Handley director of student activities Reed Prosser said the idea of no spring sports isn’t easy to handle.

“Everybody knew [this decision] was coming, but at the end of the day the finality of it all, making it official, really hurts, really stings,” Prosser said. “It’s disappointing, but it’s understandable. The safety of the kids and where we are as a society right now, it’s the right thing to do.

“Certainly, the amount of time and effort and energy these kids, these families, these coaches have put in, it’s difficult. We all understand it’s just sports, but at the end of the day, it’s still something that a lot of our kids have invested time and energy in, and you have to respect that.”

James Wood baseball coach Adrian Pullen responded “Let’s play ball! @VHSL_” to Sullivan’s tweet on Monday. So learning of the VHSL’s decision on Thursday wasn’t easy.

“I was still hopeful today that we would get a favorable decision,” Pullen said. “I feel for not only the seniors but all the kids that lost a year of their high school career that they won’t get back.”

Sullivan said he understands why the reasoning for the VHSL’s decision, but it’s still hard to deal with.

“I feel for the seniors most importantly, I feel for all the kids who put in so much work in the offseason,” Sullivan said. “So much of high school sports is not just a spring season. It’s an all-year-round thing. I know we start training in summertime for the following spring. Kids are putting in six, seven months of work preparing for the season.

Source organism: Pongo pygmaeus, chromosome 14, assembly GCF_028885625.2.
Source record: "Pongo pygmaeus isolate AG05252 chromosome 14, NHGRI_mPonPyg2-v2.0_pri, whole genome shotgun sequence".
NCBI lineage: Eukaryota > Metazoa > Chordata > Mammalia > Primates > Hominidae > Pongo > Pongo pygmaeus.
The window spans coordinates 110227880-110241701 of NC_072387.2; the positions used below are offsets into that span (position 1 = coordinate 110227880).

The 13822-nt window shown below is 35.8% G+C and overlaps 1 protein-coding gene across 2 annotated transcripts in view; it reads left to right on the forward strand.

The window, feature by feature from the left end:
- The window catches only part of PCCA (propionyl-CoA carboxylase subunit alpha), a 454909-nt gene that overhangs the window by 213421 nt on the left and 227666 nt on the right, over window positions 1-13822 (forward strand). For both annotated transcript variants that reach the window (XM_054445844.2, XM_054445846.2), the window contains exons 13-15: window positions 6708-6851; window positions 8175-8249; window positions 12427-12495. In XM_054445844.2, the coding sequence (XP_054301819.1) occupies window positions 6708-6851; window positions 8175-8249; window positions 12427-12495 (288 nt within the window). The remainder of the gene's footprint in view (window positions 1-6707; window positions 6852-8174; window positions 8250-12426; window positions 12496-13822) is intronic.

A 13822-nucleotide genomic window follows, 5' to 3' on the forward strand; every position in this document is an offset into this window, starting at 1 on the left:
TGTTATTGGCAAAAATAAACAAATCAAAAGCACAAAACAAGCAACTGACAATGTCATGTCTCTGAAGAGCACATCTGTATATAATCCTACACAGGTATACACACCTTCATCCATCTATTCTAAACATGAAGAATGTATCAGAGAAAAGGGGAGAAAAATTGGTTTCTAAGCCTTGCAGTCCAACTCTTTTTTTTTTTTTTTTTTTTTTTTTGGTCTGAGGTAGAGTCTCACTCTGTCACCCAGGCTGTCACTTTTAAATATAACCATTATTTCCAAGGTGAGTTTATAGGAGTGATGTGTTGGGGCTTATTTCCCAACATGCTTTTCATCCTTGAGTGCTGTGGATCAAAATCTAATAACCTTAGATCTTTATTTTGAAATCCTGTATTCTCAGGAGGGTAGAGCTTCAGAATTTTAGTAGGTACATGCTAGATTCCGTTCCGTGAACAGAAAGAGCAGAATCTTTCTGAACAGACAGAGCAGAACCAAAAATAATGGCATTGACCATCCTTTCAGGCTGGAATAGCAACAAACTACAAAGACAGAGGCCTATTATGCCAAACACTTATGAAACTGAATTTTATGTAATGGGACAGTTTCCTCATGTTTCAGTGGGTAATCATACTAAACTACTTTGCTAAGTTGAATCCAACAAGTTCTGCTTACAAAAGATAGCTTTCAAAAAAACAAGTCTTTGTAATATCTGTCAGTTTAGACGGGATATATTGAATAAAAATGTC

“To get right to the start of the season and have it taken away, it’s tough. It’s tough for the players, it’s tough being a coach. Our seniors won three games [as sophomores], then 10 last year, so it was kind of a big growth process for them. I’m heartbroken for them. But we talk about handling adversity, and I’m proud of how they’ve handled adversity.”

Woshner’s son Nathaniel is a sophomore distance runner on James Wood’s track & field team, and Woshner noted that it’s difficult putting everything into a sport when you don’t know when you’re going to compete.

“It’s hard for the athletes to continue putting forth the effort when they don’t have that competition there to motivate and drive them,” Woshner said.

All the local athletic directors said it’s hard to say when local athletes will have something to look forward to again. Practice for football starts July 30, and the rest of the fall sports start Aug. 3.

“Hopefully, we can get things back to normal for next year,” Clarke County director of athletics Casey Childs said.

“We’re all in the dark,” Woshner said. “It’s been two months since this whole situation started, and things haven’t improved all that much as far as the shutdown orders. I don’t know what things are going to look like in another two months.

“I’m hopeful that we’ll be back to playing in the fall. I’ve thought in my mind, ‘How can we still play games and do it safely?’ But there is no risk-free environment when it comes to athletics. That’s something that’s going to have to be decided by people higher [in position] than me.”